• March 23, 1982
    ...where he might be discouraged by the cost of the action or by the inconvenience of a criminal proceeding. Jolley v. Puregro Company, 94 Idaho 702, 496 P.2d 939 (1972); Walker v. Sheldon, 10 N.Y.2d 401, 223 N.Y.S.2d 488, 179 N.E.2d 497 (1961). Punitive damages provide a substitute for person......
  • Hensley v. Erie Ins. Co., No. CC917
    • United States
    • Supreme Court of West Virginia
    • October 20, 1981
    ...on the injured party. E. g., Triangle Sheet Metal Works, Inc. v. Silver, 154 Conn. 116, 222 A.2d 220 (1966); Jolley v. Puregro Company, 94 Idaho 702, 496 P.2d 939 (1972); Turner v. Southern Excavation, Inc., 322 So.2d 326 (La.App.1975), citing Loeblich v. Garnier, 113 So.2d 95 (La.App.1959)......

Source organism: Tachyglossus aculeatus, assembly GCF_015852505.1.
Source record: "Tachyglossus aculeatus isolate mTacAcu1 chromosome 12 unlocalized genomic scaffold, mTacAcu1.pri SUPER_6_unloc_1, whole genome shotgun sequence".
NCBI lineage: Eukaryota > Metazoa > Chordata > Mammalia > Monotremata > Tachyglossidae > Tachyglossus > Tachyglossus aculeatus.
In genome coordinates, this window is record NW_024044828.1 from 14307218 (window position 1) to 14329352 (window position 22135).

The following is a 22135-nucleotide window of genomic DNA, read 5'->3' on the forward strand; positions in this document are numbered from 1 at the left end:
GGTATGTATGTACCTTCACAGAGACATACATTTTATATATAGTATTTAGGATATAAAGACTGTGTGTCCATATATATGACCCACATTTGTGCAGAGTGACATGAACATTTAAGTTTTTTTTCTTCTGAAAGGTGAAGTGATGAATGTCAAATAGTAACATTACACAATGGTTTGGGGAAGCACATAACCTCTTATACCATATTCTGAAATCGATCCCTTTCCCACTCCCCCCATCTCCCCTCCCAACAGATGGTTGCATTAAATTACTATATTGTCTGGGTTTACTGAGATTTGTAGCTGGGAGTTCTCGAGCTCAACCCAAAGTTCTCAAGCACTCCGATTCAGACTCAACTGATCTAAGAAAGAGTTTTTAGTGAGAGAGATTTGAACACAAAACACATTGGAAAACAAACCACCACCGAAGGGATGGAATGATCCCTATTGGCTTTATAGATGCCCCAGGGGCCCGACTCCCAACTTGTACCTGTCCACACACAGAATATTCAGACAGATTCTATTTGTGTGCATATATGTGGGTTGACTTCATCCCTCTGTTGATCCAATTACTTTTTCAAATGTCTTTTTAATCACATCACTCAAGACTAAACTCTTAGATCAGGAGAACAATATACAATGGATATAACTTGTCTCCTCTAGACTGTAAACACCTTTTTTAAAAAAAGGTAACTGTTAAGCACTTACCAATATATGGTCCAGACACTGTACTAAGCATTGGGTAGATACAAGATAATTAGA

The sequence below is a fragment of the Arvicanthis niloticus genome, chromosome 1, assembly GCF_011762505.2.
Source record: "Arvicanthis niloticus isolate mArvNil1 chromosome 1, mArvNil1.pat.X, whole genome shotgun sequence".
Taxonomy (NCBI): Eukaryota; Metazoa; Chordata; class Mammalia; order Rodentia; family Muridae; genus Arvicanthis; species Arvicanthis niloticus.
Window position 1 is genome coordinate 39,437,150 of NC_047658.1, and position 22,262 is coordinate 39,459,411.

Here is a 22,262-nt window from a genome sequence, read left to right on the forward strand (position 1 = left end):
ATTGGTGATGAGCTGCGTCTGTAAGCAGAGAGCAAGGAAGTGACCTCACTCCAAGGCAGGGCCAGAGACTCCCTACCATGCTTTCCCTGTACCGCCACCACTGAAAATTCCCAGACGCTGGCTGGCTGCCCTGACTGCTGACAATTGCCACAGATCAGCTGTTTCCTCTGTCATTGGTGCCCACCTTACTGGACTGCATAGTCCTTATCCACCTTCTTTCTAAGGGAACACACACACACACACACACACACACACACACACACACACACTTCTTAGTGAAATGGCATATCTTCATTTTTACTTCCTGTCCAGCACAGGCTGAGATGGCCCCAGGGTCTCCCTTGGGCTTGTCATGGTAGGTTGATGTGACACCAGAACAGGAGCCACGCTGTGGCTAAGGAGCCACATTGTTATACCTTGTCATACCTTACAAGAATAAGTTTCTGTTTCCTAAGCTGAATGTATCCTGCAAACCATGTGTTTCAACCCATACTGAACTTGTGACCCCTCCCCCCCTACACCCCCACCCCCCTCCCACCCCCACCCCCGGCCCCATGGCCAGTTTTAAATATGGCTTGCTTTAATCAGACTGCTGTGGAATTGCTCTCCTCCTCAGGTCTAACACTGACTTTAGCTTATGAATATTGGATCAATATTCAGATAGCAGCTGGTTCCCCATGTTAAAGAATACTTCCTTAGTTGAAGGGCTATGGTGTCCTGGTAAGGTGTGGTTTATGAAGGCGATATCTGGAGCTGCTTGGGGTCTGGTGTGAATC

• Clark v. International Harvester Co., No. 12328
    • United States
    • United States State Supreme Court of Idaho
    • June 30, 1978
    ...profits in other contexts. See, e. g., Rindlisbaker v. Wilson, 95 Idaho 752, 519 P.2d 421 (1974) (personal injury); Jolley v. Puregro Co., 94 Idaho 702, 496 P.2d 939 (1972) (conversion of farm machinery). See also Nora v. Safeco Ins. Co., 99 Idaho 60, 577 P.2d 347 The defendant argues that ......
  • Manning v. Twin Falls Clinic & Hosp., Inc., No. 18816
    • United States
    • United States State Supreme Court of Idaho
    • April 8, 1992
    ...undeclared war on exemplary damages in the companion cases of Cox v. Stolworthy, 94 Idaho 683, 496 P.2d 682 (1972), and Jolley v. Puregro, 94 Idaho 702, 496 P.2d 939 (1972). The Jolley case cited to the Cox case, which was authored by Justice McFadden who later was solely responsible for au......
  • Request a trial to view additional results